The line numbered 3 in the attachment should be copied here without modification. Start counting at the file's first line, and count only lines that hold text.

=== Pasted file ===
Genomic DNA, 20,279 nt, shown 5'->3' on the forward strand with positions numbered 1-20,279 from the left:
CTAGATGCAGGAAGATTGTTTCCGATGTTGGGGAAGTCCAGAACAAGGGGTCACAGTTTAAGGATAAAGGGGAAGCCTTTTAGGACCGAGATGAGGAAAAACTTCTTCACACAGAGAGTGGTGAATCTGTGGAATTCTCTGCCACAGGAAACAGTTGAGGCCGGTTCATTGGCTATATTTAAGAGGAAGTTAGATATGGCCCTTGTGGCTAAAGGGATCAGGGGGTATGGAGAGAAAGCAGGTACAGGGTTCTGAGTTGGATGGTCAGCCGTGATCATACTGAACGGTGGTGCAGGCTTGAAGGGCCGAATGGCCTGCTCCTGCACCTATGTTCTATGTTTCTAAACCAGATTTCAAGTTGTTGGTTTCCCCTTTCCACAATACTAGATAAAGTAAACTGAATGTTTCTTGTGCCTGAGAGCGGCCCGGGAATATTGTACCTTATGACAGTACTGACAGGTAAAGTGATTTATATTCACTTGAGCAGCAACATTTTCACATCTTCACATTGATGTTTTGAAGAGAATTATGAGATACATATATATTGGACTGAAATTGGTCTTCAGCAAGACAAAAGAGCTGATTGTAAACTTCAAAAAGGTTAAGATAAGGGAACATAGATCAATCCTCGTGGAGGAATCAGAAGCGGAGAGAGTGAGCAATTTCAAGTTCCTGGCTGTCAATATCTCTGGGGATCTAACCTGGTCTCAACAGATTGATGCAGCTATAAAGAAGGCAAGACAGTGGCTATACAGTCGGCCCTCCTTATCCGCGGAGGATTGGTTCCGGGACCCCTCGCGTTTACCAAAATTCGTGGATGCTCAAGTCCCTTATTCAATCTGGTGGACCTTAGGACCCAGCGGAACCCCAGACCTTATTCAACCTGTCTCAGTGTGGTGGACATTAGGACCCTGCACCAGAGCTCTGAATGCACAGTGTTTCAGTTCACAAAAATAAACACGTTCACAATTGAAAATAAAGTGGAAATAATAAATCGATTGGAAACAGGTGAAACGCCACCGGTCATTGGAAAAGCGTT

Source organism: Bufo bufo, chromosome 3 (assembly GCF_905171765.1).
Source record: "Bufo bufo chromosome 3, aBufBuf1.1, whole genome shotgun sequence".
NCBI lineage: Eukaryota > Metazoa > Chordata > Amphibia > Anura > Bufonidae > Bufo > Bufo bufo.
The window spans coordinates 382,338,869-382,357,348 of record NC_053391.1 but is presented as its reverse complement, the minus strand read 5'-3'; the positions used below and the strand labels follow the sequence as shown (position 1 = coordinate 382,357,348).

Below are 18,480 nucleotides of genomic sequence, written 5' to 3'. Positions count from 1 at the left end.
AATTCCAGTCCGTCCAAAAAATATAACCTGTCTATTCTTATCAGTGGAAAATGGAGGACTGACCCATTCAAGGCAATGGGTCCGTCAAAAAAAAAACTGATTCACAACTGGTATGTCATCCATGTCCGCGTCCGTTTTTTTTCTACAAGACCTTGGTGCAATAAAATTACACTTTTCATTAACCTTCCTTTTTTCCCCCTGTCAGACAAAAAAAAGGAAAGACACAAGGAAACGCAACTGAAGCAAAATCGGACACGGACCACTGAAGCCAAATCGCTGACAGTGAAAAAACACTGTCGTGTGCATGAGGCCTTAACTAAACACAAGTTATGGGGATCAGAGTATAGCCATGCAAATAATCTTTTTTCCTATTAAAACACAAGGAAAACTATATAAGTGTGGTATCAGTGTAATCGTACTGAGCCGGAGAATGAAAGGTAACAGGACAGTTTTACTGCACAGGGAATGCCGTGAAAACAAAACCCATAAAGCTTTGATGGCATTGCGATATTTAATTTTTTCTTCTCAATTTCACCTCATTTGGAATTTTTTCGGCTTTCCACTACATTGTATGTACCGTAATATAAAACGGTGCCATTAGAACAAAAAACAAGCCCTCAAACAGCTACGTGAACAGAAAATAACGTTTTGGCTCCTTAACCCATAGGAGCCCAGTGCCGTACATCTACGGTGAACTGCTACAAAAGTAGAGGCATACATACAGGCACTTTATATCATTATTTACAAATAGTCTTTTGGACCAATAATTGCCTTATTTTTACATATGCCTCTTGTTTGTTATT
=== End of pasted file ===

Source organism: Bufo bufo, chromosome 3 (assembly GCF_905171765.1).